Reading Glasses - Fan Group discussion

Discussions by Genre > Horror Books

Comments Showing 1-16 of 16 (16 new)    post a comment »
dateDown arrow    newest »

message 1: by May (new)

May (missbrewbrew) | 2 comments Hello! I'm interested in reading horror BUT I'm easily frightened by horror films. I love spooky stuff. Except films. Horror video games and some of those well written creepy pastas are great. Like, even not-very-scary horror movies are too much.
So what are some horror books I can read to kinda dip my toes in? I've never really read horror before. I know Mallory and Brea have mentioned some but I don't want to sift through every mentioned book for horror ones.
Also, I've watched a few King film adaptations in part or in whole (Carrie, Cujo, and It), and that's not exactly what I'm looking for. I'm not sure what a good word for what I want is. But some horror video games I've enjoyed are Dead Space, Bioshock, Until Dawn, and Bloodborne. So that sort of atmosphere, I guess?

message 2: by Al (last edited Oct 11, 2017 08:08PM) (new)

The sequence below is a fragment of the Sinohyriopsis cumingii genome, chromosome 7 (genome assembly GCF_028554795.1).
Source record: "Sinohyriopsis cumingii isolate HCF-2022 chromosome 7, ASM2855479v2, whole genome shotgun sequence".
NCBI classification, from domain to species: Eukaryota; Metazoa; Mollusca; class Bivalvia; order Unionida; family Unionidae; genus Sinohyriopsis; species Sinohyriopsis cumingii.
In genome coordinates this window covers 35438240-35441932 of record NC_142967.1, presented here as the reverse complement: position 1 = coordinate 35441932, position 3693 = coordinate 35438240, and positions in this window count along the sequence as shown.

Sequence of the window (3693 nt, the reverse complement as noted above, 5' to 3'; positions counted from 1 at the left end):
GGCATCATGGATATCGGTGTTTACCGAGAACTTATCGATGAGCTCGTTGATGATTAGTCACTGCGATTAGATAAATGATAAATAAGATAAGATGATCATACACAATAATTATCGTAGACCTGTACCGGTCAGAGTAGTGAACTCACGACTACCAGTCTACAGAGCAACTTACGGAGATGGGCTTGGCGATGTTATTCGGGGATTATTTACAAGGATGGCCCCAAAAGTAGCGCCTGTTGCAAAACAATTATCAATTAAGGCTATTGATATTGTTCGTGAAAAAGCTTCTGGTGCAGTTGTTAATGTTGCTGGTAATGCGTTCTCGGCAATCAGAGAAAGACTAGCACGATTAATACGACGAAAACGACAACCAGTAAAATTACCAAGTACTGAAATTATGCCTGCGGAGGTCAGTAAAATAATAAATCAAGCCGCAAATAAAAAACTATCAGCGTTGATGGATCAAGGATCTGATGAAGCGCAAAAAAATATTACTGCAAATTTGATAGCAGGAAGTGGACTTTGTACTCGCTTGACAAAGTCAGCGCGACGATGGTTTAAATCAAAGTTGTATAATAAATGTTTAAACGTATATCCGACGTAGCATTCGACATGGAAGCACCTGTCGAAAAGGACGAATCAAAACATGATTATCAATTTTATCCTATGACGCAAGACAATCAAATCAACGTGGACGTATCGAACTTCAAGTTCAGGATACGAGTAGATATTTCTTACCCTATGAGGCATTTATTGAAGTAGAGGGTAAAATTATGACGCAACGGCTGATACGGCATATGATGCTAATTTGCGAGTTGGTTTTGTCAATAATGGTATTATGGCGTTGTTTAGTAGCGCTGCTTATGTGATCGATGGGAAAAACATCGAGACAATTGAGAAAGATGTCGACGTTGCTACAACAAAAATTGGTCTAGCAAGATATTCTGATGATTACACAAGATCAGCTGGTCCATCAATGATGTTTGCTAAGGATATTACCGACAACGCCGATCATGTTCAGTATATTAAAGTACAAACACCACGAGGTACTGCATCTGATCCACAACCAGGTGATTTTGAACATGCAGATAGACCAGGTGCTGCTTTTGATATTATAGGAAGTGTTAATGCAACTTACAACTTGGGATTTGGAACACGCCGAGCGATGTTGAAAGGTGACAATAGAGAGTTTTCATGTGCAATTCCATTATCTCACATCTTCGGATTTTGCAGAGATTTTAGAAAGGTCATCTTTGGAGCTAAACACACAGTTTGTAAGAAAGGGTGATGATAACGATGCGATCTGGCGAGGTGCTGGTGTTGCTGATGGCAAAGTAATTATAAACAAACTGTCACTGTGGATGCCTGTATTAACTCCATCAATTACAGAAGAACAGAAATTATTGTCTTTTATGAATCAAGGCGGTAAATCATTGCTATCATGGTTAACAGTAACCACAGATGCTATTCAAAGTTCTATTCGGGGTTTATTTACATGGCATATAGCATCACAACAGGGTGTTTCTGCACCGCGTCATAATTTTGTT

Al | 1 comments ^^ Shirley Jackson! And maybe HP Lovecraft and Poe, but Jackson has some must-read stuff.

message 3: by Nick (new)

Nick Kowalchuk (nickknack) | 4 comments I wouldn't judge King's horror aesthetic by the film adaptations. Not saying the films aren't good, but they give off a different vibe. They are definitely a lot more visual jump scary, where as King is more about a slow unsettling build. But it definitely sounds like you'd enjoy Lovecraft, based on your interests. I'd also recommend The Private Memoirs and Confessions of a Justified Sinner. It's a really good gothic book that has a lot of political and moral themes underneath the spooky stuff, similar to Bioshock.

message 4: by Sarah (last edited Oct 13, 2017 08:58AM) (new)

Sarah | 17 comments The Little Stranger has sort of a gothic, slow-building creepiness, not too scary but very unsettling by the end. I loved it so much! Also, My Best Friend's Exorcism is not super scary and it's also a great friendship story.

message 5: by May (new)

May (missbrewbrew) | 2 comments Thanks, everyone! I'll look into these and hopefully read a few very soon!